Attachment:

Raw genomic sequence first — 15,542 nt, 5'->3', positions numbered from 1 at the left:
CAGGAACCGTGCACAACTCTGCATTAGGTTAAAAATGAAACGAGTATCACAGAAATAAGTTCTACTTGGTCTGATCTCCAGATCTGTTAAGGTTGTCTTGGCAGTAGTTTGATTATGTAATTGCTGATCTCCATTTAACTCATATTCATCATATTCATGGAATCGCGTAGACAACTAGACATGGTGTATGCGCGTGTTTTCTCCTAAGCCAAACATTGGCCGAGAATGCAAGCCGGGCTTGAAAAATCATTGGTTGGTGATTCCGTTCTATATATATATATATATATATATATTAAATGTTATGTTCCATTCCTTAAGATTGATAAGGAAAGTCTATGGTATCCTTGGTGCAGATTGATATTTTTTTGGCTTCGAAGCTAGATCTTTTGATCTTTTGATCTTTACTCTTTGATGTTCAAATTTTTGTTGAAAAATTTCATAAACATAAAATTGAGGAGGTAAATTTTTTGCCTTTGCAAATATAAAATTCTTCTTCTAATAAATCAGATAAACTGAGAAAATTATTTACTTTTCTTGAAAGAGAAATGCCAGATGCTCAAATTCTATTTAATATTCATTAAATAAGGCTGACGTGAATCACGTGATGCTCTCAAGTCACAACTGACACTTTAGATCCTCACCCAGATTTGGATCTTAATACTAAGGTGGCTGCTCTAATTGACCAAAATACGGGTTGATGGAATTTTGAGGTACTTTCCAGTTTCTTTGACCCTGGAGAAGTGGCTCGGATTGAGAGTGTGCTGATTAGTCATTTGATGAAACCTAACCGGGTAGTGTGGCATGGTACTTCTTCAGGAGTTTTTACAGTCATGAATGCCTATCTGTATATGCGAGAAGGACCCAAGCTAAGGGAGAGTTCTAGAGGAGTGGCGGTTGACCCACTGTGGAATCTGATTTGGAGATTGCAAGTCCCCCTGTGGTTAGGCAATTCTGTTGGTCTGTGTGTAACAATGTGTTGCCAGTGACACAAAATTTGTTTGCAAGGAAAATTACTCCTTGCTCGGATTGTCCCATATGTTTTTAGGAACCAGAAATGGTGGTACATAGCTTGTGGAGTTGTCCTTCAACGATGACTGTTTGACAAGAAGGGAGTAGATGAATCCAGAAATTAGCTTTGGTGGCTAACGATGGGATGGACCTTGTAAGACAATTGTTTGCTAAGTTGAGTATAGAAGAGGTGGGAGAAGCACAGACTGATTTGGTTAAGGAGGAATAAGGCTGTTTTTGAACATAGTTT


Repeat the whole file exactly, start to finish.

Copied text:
Raw genomic sequence first — 15,542 nt, 5'->3', positions numbered from 1 at the left:
CAGGAACCGTGCACAACTCTGCATTAGGTTAAAAATGAAACGAGTATCACAGAAATAAGTTCTACTTGGTCTGATCTCCAGATCTGTTAAGGTTGTCTTGGCAGTAGTTTGATTATGTAATTGCTGATCTCCATTTAACTCATATTCATCATATTCATGGAATCGCGTAGACAACTAGACATGGTGTATGCGCGTGTTTTCTCCTAAGCCAAACATTGGCCGAGAATGCAAGCCGGGCTTGAAAAATCATTGGTTGGTGATTCCGTTCTATATATATATATATATATATATATTAAATGTTATGTTCCATTCCTTAAGATTGATAAGGAAAGTCTATGGTATCCTTGGTGCAGATTGATATTTTTTTGGCTTCGAAGCTAGATCTTTTGATCTTTTGATCTTTACTCTTTGATGTTCAAATTTTTGTTGAAAAATTTCATAAACATAAAATTGAGGAGGTAAATTTTTTGCCTTTGCAAATATAAAATTCTTCTTCTAATAAATCAGATAAACTGAGAAAATTATTTACTTTTCTTGAAAGAGAAATGCCAGATGCTCAAATTCTATTTAATATTCATTAAATAAGGCTGACGTGAATCACGTGATGCTCTCAAGTCACAACTGACACTTTAGATCCTCACCCAGATTTGGATCTTAATACTAAGGTGGCTGCTCTAATTGACCAAAATACGGGTTGATGGAATTTTGAGGTACTTTCCAGTTTCTTTGACCCTGGAGAAGTGGCTCGGATTGAGAGTGTGCTGATTAGTCATTTGATGAAACCTAACCGGGTAGTGTGGCATGGTACTTCTTCAGGAGTTTTTACAGTCATGAATGCCTATCTGTATATGCGAGAAGGACCCAAGCTAAGGGAGAGTTCTAGAGGAGTGGCGGTTGACCCACTGTGGAATCTGATTTGGAGATTGCAAGTCCCCCTGTGGTTAGGCAATTCTGTTGGTCTGTGTGTAACAATGTGTTGCCAGTGACACAAAATTTGTTTGCAAGGAAAATTACTCCTTGCTCGGATTGTCCCATATGTTTTTAGGAACCAGAAATGGTGGTACATAGCTTGTGGAGTTGTCCTTCAACGATGACTGTTTGACAAGAAGGGAGTAGATGAATCCAGAAATTAGCTTTGGTGGCTAACGATGGGATGGACCTTGTAAGACAATTGTTTGCTAAGTTGAGTATAGAAGAGGTGGGAGAAGCACAGACTGATTTGGTTAAGGAGGAATAAGGCTGTTTTTGAACATAGTTT